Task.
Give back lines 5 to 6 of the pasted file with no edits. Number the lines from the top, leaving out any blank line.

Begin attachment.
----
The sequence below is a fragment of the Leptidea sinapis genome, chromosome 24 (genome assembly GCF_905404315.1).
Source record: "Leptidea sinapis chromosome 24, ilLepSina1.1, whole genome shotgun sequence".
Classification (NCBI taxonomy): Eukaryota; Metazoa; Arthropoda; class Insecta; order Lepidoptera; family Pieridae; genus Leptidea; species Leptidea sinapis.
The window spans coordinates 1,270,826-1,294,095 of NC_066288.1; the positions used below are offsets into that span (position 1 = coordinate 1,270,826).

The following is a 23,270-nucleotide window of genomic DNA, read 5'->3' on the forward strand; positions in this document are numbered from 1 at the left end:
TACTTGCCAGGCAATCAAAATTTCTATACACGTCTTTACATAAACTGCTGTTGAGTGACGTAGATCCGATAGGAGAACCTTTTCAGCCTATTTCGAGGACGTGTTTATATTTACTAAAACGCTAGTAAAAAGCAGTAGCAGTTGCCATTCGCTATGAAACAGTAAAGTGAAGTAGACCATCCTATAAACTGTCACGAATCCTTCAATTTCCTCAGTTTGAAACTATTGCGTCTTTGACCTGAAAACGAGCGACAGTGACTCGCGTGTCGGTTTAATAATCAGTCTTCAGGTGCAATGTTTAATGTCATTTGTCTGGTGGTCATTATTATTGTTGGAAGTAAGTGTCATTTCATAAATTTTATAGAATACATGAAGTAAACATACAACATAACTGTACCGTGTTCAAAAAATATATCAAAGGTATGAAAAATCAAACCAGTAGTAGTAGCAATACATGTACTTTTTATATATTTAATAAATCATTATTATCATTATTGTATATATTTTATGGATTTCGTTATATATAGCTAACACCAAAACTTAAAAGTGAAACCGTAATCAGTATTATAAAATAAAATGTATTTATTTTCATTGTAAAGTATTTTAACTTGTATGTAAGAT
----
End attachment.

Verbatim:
The following is a 23,270-nucleotide window of genomic DNA, read 5'->3' on the forward strand; positions in this document are numbered from 1 at the left end:
TACTTGCCAGGCAATCAAAATTTCTATACACGTCTTTACATAAACTGCTGTTGAGTGACGTAGATCCGATAGGAGAACCTTTTCAGCCTATTTCGAGGACGTGTTTATATTTACTAAAACGCTAGTAAAAAGCAGTAGCAGTTGCCATTCGCTATGAAACAGTAAAGTGAAGTAGACCATCCTATAAACTGTCACGAATCCTTCAATTTCCTCAGTTTGAAACTATTGCGTCTTTGACCTGAAAACGAGCGACAGTGACTCGCGTGTCGGTTTAATAATCAGTCTTCAGGTGCAATGTTTAATGTCATTTGTCTGGTGGTCATTATTATTGTTGGAAGTAAGTGTCATTTCATAAATTTTATAGAATACATGAAGTAAACATACAACATAACTGTACCGTGTTCAAAAAATATATCAAAGGTATGAAAAATCAAACCAGTAGTAGTAGCAATACATGTACTTTTTATATATTTAATAAATCATTATTATCATTATTGTATATATTTTATGGATTTCGTTATATATAGCTAACACCAAAACTTAAAAGTGAAACCGTAATCAGTATTATAAAATAAAATGTATTTATTTTCATTGTAAAGTATTTTAACTTGTATGTAAGAT